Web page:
The traditional belief is that all neurosurgical procedures must be performed as inpatient cases. But with new surgical technology and advances in anesthesia, spine surgeons are able to perform cervical and lumbar disc surgeries in an outpatient environment. Here's how to do them efficiently, economically and safely.
Procedures to perform
The types of spinal surgery performed most frequently are in the cervical spine (neck) and lumbar spine (lower back) and less commonly in the thoracic spine (mid-back), sacrum and coccyx. The most commonly performed spinal surgeries are in the general areas of decompressions and fusions. Here's a breakdown of the procedures you can perform as outpatient cases.
- Decompressions. Lumbar decompressions are all posterior approach procedures. These include lumbar discectomy, microdiscectomy (discectomy with use of microscope), endoscopic discectomy (with endoscope), laminectomy (removal of entire lamina), laminotomy (removal of partial lamina), foraminotomy and the Gill procedure.
We routinely perform up to two-level decompressions as outpatient procedures; decompressive surgery of three or more levels frequently requires an overnight stay. Posterior or anterior (from the front) lumbar arthrodesis (fusion) is rarely performed as an outpatient case.
- Cervical procedures. Cervical procedures are performed from an anterior or posterior approach. Posterior surgery is very similar to posterior lumbar procedures. The most common cervical procedures are cervical decompressive discectomy, laminotomy and foraminotomy. These are best performed in the prone position with a horseshoe headrest or cranial fixation. Performing these procedures in the sitting position adds unnecessary risk and expense.
Posterior lumbar and cervical decompressive procedures are coded from 63001 through 63048. These cases may be performed as unilateral or bilateral and as single or multilevel.
- Anterior cervical approaches. Anterior cervical disc procedures include four elements. The first is decompression of disc herniations or osteophytes (bone spurs). These are either unilateral or bilateral as a partial or complete corpectomy (removal of vertebral body). These procedures are coded from 63075 to 63088. The second element is the arthrodesis (fusion) across the decompression. These procedures are coded from 22548 through 22554 - and 22585 for additional levels. The third element is bone grafting. A bone graft might be an allograft (donor bone) or autograft (harvested from the patient). Typically these are structural grafts (solid pieces) and not morselized (many small pieces). The codes are 20930 through 20938. The final element is the installation of the anterior cervical instrumentation (plating). The code used for two segments to three segments is 22845.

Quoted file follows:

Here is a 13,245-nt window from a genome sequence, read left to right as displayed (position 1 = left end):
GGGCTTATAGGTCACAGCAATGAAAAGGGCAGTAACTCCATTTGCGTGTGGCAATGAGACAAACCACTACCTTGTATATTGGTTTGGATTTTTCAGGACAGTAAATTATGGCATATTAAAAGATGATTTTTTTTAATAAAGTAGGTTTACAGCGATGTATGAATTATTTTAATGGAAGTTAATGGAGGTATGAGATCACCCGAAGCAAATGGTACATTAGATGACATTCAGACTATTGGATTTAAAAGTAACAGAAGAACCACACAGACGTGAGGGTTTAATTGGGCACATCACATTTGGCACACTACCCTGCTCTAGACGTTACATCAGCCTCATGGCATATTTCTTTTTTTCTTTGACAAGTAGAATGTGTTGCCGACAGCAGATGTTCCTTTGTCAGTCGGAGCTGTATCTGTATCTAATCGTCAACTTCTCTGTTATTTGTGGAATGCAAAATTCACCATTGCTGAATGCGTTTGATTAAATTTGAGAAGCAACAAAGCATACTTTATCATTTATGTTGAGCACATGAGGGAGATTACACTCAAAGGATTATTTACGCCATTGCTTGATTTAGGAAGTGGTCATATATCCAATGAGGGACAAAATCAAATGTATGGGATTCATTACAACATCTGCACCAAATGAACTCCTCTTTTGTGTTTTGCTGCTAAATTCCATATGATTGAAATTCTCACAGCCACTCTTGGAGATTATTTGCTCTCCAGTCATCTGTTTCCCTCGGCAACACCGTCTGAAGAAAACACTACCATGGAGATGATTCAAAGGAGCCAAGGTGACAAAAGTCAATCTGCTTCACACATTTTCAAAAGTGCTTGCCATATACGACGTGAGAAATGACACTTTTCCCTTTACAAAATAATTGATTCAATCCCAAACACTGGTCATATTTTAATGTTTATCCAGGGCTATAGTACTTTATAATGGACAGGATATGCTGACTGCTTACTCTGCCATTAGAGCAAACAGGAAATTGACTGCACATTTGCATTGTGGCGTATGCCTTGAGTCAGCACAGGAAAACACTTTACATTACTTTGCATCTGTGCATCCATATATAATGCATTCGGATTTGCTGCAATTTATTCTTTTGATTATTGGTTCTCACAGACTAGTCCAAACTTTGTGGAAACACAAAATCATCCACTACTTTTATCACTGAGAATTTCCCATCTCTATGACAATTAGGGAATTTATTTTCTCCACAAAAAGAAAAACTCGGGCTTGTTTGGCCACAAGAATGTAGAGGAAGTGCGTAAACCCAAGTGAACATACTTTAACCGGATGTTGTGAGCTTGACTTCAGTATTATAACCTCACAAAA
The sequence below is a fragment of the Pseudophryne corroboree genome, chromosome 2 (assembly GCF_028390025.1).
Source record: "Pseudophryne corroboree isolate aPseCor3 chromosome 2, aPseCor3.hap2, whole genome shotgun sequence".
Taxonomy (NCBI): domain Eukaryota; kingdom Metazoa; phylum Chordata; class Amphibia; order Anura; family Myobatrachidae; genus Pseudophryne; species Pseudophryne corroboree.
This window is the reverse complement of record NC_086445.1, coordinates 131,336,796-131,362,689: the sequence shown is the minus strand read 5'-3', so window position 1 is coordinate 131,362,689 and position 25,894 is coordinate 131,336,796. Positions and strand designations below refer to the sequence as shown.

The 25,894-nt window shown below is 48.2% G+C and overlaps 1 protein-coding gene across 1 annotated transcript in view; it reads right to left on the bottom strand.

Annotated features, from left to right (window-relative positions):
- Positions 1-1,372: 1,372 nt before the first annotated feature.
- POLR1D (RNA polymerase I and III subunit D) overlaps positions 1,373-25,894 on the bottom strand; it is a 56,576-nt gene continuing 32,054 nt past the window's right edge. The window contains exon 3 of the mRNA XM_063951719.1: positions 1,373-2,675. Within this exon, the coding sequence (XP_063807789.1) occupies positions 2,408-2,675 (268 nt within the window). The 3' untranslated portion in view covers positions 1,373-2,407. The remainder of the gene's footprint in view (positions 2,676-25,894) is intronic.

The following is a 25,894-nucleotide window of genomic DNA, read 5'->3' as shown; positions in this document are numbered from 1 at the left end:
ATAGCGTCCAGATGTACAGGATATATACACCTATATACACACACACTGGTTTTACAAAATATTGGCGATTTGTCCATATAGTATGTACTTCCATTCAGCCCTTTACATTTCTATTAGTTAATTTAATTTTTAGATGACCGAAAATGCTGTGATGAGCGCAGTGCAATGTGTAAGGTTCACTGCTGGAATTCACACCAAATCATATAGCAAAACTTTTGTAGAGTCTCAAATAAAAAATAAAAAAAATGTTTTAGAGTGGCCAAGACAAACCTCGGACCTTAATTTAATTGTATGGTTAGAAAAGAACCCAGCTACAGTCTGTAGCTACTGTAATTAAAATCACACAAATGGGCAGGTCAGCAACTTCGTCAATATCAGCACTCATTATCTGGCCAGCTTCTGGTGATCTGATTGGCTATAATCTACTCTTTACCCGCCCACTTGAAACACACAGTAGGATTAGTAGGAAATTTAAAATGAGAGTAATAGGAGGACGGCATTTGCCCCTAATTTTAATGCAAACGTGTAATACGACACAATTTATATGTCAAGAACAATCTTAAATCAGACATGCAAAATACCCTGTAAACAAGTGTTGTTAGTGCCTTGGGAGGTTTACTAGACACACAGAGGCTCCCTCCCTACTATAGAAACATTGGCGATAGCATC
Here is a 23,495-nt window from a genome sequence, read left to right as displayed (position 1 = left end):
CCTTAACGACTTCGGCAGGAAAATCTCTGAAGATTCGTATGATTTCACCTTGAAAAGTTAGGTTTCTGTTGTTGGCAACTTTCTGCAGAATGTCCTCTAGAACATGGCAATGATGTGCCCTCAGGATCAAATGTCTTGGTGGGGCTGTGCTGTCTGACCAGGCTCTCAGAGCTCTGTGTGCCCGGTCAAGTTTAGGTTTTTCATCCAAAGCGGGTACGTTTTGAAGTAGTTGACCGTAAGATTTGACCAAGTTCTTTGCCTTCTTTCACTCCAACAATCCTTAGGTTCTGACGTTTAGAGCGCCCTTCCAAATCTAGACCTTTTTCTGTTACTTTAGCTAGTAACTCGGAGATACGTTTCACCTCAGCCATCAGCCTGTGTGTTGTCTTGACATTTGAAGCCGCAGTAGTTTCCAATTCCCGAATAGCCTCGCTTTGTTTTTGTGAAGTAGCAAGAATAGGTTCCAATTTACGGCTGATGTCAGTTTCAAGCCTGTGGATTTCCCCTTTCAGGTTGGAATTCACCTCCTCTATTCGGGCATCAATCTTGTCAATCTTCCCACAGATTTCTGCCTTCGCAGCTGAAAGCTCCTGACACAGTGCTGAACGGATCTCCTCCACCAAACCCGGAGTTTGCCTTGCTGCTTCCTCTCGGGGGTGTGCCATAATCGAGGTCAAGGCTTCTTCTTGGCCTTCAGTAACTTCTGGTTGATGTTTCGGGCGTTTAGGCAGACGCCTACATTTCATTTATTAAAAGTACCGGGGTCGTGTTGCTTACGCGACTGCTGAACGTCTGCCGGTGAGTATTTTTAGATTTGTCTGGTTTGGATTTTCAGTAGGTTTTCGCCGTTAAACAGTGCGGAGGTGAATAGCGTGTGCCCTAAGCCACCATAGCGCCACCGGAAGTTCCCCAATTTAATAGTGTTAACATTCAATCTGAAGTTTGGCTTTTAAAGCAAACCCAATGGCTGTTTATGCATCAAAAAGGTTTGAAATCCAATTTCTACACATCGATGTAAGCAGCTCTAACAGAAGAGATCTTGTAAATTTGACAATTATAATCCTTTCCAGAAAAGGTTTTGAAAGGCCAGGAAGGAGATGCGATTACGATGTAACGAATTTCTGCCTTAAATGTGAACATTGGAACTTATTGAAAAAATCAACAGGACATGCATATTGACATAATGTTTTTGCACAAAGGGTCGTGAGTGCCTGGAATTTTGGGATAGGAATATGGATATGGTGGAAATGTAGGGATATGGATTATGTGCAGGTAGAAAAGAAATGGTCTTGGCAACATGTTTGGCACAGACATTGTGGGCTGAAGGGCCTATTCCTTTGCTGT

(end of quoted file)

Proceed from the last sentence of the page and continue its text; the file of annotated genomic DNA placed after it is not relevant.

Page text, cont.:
- Peripheral nerve procedures. We perform almost all peripheral nerve procedures in an outpatient setting. Here are a few tips that will enhance the financial efficiency of performing peripheral nerve surgery. Use local anesthesia; avoid blocks, tourniquets and general anesthesia. For peri-operative and post-operative pain control, administer Toradol (ketorolac tromethamine) IV pre-operatively. Avoid splints and casts; they increase operative time and material costs, and they serve no purpose on the most commonly performed surgeries such as carpal tunnel release, ulnar transposition and peroneal nerve release. Limit staff; nerve procedures require only a surgical scrub and circulator. Employ pre-op blocks; for an endoscopic release, place blocks in pre-operative holding.
Coming Soon: Outpatient Brain Surgery
Brain surgery will be performed on an outpatient basis by year's end, predicts David Baskin, MD, a neurosurgeon at Methodist Hospital's Neurological Institute in Houston. He says you can reach the anterior base of the skull by feeding a modified endoscope through a nostril and the sphenoid sinus cavity. Dr. Baskin says the procedure, which he's performed 400 times, is ideal for reaching tumors at the anterior base of the skull, with pituitary gland surgery being the most common.
Developing the neurosurgery specialty in your facility requires more than knowing which procedures to perform. Here are other factors to consider.
- Physician experience. The first consideration in adding outpatient neurosurgery to your facility is the confidence, training and experience of the operating surgeon. As a general rule, part-time surgeons don't perform spinal surgery as well as those who do spinal surgery as a major component of their practices. This is reflected in surgical complications, operative times, costs generated during surgery and time before a patient returns to work. Competent surgeons easily perform any of the surgeries I've mentioned as outpatient procedures.
- Patient expectations. The second most important factor is promoting proper expectations among patients and their families. If any staff member - from the receptionist on down - tells a patient he'll be staying one night post-operatively, it will be difficult to convince the patient that going home the same day of surgery will be safe. We routinely inform patients that they will be discharged the day of surgery. If patients live beyond a comfortable driving distance from the facility, we pay for one night of local lodging. This expense is insignificant in relation to the cost of an overnight hospital stay.